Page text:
On the path to credit damage are various fibs people tell themselves to avoid dealing with the hard truth: humans don’t like change. There’s no shame in the occasional flub, but continuing bad financial behavior only leads to bigger problems in the future.
Americans have become accustomed to living a lifestyle accompanied by debt. The negative side effects of debt have been minimized to a mere inconvenience, something to be dealt with at a later time. In fact, according to figures from the Federal Reserve, the total U.S. outstanding consumer debt was $3.33 trillion as of January 2015. This figure includes car loans, student loans and revolving debt, but not mortgages.
“Sound and responsible financial management starts with facing the realities of our individual financial circumstances,” said Scott Smith, personal finance expert and president of CreditRepair.com. “Truthfully evaluating our income level, debt obligations, spending habits, savings habits and future financial goals will get you started on the right path to living a responsible financial life.”
Smith recommends avoiding the following self-deceivers:
1. I don’t know what my credit score is, but that’s okay. I’ll only need it when I decide to buy my next car or finally purchase a new home. It’s very important to know your credit score and responsibly manage it in every situation in life. Credit scores are not only used for securing a loan, but also for insurance pricing, job applications and rental agreements.
2. I’ll just take a little from my savings account, but I’ll pay it back next month. Don’t borrow against yourself. Having an established savings plan is very important in every stage of life. If a circumstance comes up that demands you pull funds from your savings plan, make sure to get back on the savings train as quickly as possible.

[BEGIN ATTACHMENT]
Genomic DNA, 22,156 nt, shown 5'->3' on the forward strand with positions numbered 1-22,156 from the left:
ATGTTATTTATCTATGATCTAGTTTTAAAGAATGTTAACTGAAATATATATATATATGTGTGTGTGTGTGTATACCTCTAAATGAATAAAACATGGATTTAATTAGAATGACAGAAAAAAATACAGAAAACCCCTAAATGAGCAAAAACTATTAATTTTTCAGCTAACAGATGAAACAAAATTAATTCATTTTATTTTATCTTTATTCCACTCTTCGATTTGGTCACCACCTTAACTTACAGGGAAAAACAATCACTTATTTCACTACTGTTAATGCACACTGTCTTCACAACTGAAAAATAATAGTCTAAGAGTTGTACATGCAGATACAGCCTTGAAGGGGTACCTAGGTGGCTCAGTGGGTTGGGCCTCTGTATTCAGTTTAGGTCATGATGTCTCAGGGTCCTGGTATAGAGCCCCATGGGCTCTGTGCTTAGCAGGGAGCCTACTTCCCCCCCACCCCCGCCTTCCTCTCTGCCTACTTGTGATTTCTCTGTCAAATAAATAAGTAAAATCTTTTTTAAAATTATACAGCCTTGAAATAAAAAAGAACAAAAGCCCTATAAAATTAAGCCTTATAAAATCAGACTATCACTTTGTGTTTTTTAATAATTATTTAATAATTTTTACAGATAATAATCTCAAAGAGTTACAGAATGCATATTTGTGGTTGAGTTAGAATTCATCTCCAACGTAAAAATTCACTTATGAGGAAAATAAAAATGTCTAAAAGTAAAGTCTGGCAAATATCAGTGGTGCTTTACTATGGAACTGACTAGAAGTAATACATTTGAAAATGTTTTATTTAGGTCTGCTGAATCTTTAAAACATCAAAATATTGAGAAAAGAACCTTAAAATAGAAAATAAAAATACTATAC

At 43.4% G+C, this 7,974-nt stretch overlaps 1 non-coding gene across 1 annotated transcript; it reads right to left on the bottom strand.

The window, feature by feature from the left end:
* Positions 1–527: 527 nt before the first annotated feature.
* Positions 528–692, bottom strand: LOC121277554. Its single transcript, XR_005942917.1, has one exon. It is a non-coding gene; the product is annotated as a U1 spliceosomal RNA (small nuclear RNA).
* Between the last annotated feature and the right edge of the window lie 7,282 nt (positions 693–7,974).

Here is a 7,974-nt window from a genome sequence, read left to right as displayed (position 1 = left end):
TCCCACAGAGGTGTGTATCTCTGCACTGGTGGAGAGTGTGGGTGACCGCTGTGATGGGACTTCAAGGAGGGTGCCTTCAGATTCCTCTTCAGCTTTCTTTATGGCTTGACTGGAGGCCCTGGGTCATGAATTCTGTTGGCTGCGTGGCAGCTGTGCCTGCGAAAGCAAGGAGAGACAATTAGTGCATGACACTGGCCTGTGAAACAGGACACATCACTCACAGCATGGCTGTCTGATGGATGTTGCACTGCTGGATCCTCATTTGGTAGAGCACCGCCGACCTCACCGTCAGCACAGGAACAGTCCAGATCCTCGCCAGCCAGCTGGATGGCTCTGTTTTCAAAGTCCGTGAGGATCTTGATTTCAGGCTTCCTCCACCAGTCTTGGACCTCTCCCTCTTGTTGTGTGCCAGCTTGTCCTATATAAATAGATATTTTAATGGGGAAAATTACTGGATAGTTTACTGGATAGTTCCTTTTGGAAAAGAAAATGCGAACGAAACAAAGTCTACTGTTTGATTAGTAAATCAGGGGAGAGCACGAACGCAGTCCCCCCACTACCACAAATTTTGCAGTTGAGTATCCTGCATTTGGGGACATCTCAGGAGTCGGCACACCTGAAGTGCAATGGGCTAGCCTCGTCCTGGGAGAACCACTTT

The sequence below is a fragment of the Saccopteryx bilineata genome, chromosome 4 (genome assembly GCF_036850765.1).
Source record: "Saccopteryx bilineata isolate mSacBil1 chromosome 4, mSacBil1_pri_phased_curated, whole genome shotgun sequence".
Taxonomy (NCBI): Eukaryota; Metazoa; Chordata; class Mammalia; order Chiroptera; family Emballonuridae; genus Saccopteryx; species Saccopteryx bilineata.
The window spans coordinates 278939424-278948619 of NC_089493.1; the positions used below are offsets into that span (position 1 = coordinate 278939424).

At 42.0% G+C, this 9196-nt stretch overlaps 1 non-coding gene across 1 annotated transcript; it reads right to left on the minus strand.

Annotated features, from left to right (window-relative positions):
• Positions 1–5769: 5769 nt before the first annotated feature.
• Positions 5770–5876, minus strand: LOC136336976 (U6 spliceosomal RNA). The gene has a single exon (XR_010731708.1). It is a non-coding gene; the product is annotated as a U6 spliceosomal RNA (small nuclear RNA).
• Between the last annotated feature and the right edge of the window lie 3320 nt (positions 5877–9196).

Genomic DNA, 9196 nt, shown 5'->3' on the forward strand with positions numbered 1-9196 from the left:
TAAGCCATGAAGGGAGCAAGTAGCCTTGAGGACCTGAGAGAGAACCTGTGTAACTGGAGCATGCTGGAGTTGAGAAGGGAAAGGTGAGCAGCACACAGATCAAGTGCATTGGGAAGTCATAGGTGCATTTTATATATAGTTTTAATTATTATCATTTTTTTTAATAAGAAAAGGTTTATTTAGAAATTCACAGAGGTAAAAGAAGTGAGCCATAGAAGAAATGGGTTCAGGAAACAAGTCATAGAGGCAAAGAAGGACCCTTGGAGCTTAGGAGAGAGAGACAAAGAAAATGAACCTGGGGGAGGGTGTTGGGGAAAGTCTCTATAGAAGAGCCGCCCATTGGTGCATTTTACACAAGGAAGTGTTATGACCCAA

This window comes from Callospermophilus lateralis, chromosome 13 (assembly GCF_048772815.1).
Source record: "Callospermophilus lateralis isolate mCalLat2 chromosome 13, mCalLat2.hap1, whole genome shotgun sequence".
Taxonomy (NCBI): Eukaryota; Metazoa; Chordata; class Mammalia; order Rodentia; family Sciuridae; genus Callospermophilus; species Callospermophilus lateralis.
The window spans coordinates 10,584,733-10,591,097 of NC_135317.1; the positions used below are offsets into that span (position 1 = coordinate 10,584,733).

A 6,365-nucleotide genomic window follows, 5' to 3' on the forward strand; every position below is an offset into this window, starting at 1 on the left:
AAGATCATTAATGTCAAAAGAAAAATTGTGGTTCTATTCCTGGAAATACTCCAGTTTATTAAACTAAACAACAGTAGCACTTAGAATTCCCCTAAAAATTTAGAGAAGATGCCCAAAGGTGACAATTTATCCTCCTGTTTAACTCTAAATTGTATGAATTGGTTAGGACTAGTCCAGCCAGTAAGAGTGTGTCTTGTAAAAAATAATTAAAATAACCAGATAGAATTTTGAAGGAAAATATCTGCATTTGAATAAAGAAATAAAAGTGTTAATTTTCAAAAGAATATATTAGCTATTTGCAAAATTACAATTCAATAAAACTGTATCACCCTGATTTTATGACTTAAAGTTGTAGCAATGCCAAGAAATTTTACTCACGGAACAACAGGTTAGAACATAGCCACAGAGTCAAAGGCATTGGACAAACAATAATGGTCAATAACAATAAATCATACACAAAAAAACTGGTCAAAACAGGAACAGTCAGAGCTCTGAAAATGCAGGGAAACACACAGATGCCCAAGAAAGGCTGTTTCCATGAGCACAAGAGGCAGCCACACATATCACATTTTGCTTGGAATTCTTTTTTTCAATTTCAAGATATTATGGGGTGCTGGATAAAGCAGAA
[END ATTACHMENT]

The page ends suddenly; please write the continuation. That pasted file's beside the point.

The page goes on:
3. Investing is too complicated and besides, only the rich get richer. Most of the time the “rich get richer” because of their discipline. Investing and saving is important for everyone, regardless of their current financial situation.
4. Maybe if I turn my voicemail off the debt collectors will stop calling. Dealing with debt collectors can be very frustrating and sometimes even intimidating, but consumers do have rights protecting them and debt collectors have laws that govern their ability to pester you.
5. I deserve a break. I’ll just charge my vacation and pay it back later. Although circumstances sometimes arise that require the use of credit to cover unexpected expenses, those situations should be minimized as much as possible. If credit card debt is incurred, pay it off as soon as possible. The interest charged is a serious penalty and is not worth the instant gratification that a vacation or expensive pair of shoes may bring.
The bottom line: self-improvement is a tall order, but making excuses for poor financial judgment will do nothing to improve your life. Focus on ways to enhance your financial situation now. Your future self will thank you.
For more tips on managing your money, or your credit, visit www.CreditRepair.com, a site that empowers every individual to achieve the credit scores they deserve and enjoy a lifestyle of greater opportunity.
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